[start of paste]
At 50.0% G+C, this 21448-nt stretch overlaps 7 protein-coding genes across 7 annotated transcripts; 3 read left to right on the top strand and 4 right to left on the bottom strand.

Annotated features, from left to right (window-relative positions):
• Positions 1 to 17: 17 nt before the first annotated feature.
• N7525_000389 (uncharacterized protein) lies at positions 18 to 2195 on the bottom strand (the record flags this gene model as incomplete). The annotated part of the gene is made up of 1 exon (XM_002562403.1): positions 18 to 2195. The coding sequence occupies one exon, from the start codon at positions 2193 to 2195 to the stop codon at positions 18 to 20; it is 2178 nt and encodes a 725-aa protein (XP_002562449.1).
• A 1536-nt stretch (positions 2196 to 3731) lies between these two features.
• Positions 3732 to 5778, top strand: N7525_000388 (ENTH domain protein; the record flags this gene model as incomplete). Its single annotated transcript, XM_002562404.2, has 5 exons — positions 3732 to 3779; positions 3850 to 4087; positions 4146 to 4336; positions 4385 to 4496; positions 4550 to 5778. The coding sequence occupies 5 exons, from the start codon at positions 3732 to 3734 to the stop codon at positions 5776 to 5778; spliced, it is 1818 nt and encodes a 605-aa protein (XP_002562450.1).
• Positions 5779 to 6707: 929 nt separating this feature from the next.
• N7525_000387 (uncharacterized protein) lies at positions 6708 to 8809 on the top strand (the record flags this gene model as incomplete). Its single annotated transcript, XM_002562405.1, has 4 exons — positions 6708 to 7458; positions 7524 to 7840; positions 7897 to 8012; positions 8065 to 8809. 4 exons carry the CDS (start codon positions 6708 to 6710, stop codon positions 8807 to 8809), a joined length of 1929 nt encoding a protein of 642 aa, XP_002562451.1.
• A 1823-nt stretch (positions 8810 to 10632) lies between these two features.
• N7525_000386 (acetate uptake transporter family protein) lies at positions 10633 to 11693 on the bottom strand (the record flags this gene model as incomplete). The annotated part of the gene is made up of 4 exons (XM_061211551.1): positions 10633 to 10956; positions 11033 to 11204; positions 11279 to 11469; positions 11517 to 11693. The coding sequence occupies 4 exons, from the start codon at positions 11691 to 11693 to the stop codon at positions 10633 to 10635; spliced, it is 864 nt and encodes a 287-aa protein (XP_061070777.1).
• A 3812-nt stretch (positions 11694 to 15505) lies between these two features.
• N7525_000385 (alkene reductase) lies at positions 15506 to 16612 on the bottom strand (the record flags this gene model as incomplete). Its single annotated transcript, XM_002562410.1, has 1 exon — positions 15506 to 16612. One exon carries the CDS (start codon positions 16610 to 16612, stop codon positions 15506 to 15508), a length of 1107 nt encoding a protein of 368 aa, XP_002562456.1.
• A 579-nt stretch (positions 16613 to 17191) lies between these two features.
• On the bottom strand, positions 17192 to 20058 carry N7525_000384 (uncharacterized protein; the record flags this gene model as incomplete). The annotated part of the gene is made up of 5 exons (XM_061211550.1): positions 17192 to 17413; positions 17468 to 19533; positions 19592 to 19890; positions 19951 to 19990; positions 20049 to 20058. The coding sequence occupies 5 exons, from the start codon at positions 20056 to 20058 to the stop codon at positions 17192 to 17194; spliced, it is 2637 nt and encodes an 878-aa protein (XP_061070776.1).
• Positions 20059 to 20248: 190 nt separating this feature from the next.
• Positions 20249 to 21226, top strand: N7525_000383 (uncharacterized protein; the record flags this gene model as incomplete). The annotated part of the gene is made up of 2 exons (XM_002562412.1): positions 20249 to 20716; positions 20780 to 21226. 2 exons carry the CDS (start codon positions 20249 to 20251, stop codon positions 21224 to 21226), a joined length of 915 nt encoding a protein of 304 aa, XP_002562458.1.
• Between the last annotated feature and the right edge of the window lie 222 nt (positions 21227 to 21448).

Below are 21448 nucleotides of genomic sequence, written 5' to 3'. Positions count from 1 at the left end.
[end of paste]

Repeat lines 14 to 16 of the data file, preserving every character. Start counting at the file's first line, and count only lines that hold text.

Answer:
• On the bottom strand, positions 17192 to 20058 carry N7525_000384 (uncharacterized protein; the record flags this gene model as incomplete). The annotated part of the gene is made up of 5 exons (XM_061211550.1): positions 17192 to 17413; positions 17468 to 19533; positions 19592 to 19890; positions 19951 to 19990; positions 20049 to 20058. The coding sequence occupies 5 exons, from the start codon at positions 20056 to 20058 to the stop codon at positions 17192 to 17194; spliced, it is 2637 nt and encodes an 878-aa protein (XP_061070776.1).
• Positions 20059 to 20248: 190 nt separating this feature from the next.
• Positions 20249 to 21226, top strand: N7525_000383 (uncharacterized protein; the record flags this gene model as incomplete). The annotated part of the gene is made up of 2 exons (XM_002562412.1): positions 20249 to 20716; positions 20780 to 21226. 2 exons carry the CDS (start codon positions 20249 to 20251, stop codon positions 21224 to 21226), a joined length of 915 nt encoding a protein of 304 aa, XP_002562458.1.